US wins re-election to UN Human Rights Council

UN Secretary General Ban Ki-moon gives a speech at the UN Human Rights Council on 10/9/12 The UN Human Rights Council was created in 2006

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The United States has been elected to the 47-nation UN Human Rights Council for another three-year term.

Germany and Ireland were also elected by the 193-member General Assembly for seats on the Geneva-based council.

Their regional grouping, Western nations, was the only contested election - Sweden and Greece also ran for seats.

Fifteen other countries, uncontested by their regional groupings, also received seats on the council.

They are Argentina, Brazil, Ivory Coast, Estonia, Ethiopia, Gabon, Japan, Kazakhstan, Kenya, Montenegro, Pakistan, South Korea, Sierra Leone, United Arab Emirates and Venezuela.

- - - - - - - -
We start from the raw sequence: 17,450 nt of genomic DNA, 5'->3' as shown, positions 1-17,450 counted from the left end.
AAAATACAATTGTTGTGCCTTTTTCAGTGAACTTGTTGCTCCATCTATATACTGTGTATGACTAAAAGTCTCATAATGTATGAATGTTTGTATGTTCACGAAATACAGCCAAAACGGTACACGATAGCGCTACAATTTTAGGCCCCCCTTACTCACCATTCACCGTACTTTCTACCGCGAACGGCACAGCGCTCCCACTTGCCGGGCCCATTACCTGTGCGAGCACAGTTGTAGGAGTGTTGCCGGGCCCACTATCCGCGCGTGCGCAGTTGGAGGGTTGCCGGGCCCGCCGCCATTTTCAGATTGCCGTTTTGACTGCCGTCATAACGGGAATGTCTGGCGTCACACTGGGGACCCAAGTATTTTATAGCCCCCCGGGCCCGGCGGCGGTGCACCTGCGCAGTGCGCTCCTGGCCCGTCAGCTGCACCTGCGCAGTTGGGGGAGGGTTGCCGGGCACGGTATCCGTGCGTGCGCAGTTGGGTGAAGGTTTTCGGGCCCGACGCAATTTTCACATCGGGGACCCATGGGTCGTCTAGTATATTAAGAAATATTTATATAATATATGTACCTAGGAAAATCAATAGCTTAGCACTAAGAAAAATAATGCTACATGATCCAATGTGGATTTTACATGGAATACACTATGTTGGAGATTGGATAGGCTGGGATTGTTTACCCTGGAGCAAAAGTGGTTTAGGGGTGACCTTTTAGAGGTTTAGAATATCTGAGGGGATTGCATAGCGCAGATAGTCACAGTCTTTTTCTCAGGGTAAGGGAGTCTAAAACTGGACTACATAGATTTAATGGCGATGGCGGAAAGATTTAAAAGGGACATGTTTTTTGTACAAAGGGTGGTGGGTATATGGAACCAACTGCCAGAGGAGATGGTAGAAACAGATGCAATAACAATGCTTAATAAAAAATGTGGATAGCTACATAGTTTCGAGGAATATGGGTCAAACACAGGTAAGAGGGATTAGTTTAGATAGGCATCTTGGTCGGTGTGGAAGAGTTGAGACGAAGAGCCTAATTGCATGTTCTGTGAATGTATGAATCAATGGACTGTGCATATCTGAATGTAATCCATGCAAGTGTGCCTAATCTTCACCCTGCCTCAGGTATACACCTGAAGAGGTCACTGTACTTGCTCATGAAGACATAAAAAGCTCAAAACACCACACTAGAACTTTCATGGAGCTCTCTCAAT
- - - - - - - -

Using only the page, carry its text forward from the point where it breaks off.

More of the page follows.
The Human Rights Council was created in 2006 to replace the UN's widely-discredited Human Rights Commission.

But the council has faced similar criticism to the commission, with the election of countries with questionable track records in human rights.

The administration of US President George W Bush refused to join the council when it was created, accusing it of repeatedly criticising Israel while failing to comment on rights abuses elsewhere.

But that policy was reversed by his successor Barack Obama, whose administration said it wanted to work from within the council to improve the UN human rights system.

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